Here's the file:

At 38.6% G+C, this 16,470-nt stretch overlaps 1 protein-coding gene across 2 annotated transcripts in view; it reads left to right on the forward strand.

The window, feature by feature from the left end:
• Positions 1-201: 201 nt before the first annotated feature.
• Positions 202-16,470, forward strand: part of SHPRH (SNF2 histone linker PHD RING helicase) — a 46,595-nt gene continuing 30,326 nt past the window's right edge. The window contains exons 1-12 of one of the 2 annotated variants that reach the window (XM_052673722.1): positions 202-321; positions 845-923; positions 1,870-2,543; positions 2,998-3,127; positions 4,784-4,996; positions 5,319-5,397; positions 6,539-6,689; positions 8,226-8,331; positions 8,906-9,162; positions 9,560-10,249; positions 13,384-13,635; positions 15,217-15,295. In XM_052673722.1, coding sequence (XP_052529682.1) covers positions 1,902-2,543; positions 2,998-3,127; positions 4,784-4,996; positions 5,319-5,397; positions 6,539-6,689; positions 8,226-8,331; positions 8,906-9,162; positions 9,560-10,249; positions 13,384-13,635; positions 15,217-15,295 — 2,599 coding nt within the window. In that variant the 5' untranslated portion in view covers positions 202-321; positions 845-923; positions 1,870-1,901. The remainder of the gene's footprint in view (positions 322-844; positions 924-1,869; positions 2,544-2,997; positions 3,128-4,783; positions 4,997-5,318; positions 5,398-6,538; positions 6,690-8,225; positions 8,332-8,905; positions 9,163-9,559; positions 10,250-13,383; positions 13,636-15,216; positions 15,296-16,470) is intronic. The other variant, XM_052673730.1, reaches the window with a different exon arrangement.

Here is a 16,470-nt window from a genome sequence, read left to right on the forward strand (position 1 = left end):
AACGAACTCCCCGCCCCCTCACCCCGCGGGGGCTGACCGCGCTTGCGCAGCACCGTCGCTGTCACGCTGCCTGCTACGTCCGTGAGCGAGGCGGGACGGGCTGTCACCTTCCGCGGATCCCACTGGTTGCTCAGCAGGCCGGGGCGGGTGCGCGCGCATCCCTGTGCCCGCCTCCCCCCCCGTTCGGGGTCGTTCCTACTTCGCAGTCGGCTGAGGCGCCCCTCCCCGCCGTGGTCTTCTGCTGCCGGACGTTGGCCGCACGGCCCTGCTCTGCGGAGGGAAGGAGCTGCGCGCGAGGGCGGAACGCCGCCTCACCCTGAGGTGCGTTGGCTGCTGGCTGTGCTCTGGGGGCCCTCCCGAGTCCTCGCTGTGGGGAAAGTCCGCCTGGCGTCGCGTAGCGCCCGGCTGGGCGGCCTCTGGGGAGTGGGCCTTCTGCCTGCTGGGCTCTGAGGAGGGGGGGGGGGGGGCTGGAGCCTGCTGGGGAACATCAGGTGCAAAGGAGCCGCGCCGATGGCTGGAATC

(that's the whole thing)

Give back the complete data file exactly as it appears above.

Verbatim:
At 38.6% G+C, this 16,470-nt stretch overlaps 1 protein-coding gene across 2 annotated transcripts in view; it reads left to right on the forward strand.

The window, feature by feature from the left end:
• Positions 1-201: 201 nt before the first annotated feature.
• Positions 202-16,470, forward strand: part of SHPRH (SNF2 histone linker PHD RING helicase) — a 46,595-nt gene continuing 30,326 nt past the window's right edge. The window contains exons 1-12 of one of the 2 annotated variants that reach the window (XM_052673722.1): positions 202-321; positions 845-923; positions 1,870-2,543; positions 2,998-3,127; positions 4,784-4,996; positions 5,319-5,397; positions 6,539-6,689; positions 8,226-8,331; positions 8,906-9,162; positions 9,560-10,249; positions 13,384-13,635; positions 15,217-15,295. In XM_052673722.1, coding sequence (XP_052529682.1) covers positions 1,902-2,543; positions 2,998-3,127; positions 4,784-4,996; positions 5,319-5,397; positions 6,539-6,689; positions 8,226-8,331; positions 8,906-9,162; positions 9,560-10,249; positions 13,384-13,635; positions 15,217-15,295 — 2,599 coding nt within the window. In that variant the 5' untranslated portion in view covers positions 202-321; positions 845-923; positions 1,870-1,901. The remainder of the gene's footprint in view (positions 322-844; positions 924-1,869; positions 2,544-2,997; positions 3,128-4,783; positions 4,997-5,318; positions 5,398-6,538; positions 6,690-8,225; positions 8,332-8,905; positions 9,163-9,559; positions 10,250-13,383; positions 13,636-15,216; positions 15,296-16,470) is intronic. The other variant, XM_052673730.1, reaches the window with a different exon arrangement.

Here is a 16,470-nt window from a genome sequence, read left to right on the forward strand (position 1 = left end):
AACGAACTCCCCGCCCCCTCACCCCGCGGGGGCTGACCGCGCTTGCGCAGCACCGTCGCTGTCACGCTGCCTGCTACGTCCGTGAGCGAGGCGGGACGGGCTGTCACCTTCCGCGGATCCCACTGGTTGCTCAGCAGGCCGGGGCGGGTGCGCGCGCATCCCTGTGCCCGCCTCCCCCCCCGTTCGGGGTCGTTCCTACTTCGCAGTCGGCTGAGGCGCCCCTCCCCGCCGTGGTCTTCTGCTGCCGGACGTTGGCCGCACGGCCCTGCTCTGCGGAGGGAAGGAGCTGCGCGCGAGGGCGGAACGCCGCCTCACCCTGAGGTGCGTTGGCTGCTGGCTGTGCTCTGGGGGCCCTCCCGAGTCCTCGCTGTGGGGAAAGTCCGCCTGGCGTCGCGTAGCGCCCGGCTGGGCGGCCTCTGGGGAGTGGGCCTTCTGCCTGCTGGGCTCTGAGGAGGGGGGGGGGGGGGCTGGAGCCTGCTGGGGAACATCAGGTGCAAAGGAGCCGCGCCGATGGCTGGAATC